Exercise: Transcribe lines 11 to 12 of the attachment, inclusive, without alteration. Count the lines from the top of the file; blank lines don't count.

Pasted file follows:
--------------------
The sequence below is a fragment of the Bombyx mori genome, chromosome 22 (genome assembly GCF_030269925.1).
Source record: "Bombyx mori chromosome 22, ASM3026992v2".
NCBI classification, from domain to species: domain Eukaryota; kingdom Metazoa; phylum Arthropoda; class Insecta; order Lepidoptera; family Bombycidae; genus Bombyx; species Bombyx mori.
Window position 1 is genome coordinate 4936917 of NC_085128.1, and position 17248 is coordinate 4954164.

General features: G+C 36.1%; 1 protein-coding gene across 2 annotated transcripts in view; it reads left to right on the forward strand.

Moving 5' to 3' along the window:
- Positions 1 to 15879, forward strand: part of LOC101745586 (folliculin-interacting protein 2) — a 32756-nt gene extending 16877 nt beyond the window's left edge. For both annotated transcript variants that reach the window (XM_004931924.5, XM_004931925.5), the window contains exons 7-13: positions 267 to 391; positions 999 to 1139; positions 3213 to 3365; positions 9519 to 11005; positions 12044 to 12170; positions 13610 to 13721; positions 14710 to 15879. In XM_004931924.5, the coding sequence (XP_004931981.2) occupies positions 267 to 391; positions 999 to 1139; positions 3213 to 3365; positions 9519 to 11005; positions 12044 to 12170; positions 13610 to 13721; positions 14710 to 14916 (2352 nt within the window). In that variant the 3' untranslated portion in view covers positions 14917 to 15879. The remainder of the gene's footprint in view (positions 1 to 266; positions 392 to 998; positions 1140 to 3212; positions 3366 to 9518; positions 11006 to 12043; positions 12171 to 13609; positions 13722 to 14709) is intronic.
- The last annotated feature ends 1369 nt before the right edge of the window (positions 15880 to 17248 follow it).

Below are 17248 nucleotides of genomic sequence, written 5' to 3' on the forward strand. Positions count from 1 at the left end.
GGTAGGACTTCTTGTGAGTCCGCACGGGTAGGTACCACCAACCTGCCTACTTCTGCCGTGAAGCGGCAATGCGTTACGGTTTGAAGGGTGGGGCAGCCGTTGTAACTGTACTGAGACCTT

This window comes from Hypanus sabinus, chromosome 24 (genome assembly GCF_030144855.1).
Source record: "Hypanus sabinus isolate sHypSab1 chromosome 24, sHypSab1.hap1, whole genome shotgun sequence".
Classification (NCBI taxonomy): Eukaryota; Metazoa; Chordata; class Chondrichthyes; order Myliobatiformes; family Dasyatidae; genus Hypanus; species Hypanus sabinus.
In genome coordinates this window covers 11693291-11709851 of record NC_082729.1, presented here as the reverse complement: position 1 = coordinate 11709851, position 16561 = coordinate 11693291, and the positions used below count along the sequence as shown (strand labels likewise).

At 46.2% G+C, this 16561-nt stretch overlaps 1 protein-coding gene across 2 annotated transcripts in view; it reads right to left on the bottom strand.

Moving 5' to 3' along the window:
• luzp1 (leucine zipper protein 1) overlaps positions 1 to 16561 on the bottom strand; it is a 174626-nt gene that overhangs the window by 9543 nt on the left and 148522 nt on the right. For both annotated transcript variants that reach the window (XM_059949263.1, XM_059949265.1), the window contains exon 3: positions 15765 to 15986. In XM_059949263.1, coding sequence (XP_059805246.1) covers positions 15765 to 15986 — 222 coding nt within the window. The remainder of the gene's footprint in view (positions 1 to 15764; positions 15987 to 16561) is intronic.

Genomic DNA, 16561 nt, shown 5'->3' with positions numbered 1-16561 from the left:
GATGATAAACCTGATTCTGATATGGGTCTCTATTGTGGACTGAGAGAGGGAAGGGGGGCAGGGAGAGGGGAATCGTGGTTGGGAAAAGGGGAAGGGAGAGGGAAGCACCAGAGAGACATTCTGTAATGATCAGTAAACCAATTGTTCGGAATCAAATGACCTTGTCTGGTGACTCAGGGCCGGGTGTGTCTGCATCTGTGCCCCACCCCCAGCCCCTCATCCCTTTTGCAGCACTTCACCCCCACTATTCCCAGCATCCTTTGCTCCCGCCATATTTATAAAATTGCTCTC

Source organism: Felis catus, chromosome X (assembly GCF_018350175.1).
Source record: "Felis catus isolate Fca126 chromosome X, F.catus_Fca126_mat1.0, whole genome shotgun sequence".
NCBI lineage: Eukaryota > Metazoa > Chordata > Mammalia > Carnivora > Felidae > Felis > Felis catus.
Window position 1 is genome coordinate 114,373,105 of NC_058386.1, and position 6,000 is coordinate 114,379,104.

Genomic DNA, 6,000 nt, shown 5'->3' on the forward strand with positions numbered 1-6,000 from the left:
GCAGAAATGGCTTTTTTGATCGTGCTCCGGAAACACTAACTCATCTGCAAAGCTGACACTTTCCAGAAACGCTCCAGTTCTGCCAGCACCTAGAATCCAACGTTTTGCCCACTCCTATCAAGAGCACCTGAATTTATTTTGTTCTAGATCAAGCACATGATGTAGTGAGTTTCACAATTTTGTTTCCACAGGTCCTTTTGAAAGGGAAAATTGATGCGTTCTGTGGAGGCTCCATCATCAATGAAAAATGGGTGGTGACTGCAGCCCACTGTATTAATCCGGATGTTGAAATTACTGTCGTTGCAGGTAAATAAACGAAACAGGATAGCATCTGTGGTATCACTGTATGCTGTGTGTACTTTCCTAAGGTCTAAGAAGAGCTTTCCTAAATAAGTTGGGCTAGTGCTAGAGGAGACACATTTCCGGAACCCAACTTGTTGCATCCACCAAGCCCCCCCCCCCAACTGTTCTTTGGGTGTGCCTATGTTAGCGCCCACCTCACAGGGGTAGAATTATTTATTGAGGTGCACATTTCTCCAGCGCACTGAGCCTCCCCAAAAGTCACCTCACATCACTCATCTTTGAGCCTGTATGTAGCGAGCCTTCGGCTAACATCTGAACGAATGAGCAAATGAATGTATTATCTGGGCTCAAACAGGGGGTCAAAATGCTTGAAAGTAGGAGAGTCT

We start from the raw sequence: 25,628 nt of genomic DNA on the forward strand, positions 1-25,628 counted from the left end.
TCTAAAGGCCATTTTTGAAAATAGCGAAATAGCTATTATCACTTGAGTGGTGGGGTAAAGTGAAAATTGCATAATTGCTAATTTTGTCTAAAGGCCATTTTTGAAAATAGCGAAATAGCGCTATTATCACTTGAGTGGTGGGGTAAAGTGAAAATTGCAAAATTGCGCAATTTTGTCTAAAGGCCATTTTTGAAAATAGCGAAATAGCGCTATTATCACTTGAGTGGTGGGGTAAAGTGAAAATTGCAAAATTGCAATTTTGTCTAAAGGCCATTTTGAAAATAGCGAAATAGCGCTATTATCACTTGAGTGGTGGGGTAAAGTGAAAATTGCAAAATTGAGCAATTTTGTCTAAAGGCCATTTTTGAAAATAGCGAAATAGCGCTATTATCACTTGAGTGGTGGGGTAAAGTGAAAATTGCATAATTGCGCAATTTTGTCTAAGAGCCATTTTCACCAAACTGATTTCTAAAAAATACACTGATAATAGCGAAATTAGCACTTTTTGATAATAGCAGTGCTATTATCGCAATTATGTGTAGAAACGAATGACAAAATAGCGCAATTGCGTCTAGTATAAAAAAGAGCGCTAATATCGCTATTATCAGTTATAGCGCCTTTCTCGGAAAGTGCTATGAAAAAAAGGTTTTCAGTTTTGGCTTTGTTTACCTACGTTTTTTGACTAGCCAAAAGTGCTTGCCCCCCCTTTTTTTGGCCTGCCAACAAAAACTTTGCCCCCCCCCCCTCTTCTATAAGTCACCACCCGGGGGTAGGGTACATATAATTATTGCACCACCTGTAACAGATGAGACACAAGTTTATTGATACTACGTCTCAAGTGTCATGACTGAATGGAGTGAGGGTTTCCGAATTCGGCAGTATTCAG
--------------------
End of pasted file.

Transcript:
This window comes from Hypanus sabinus, chromosome 24 (genome assembly GCF_030144855.1).
Source record: "Hypanus sabinus isolate sHypSab1 chromosome 24, sHypSab1.hap1, whole genome shotgun sequence".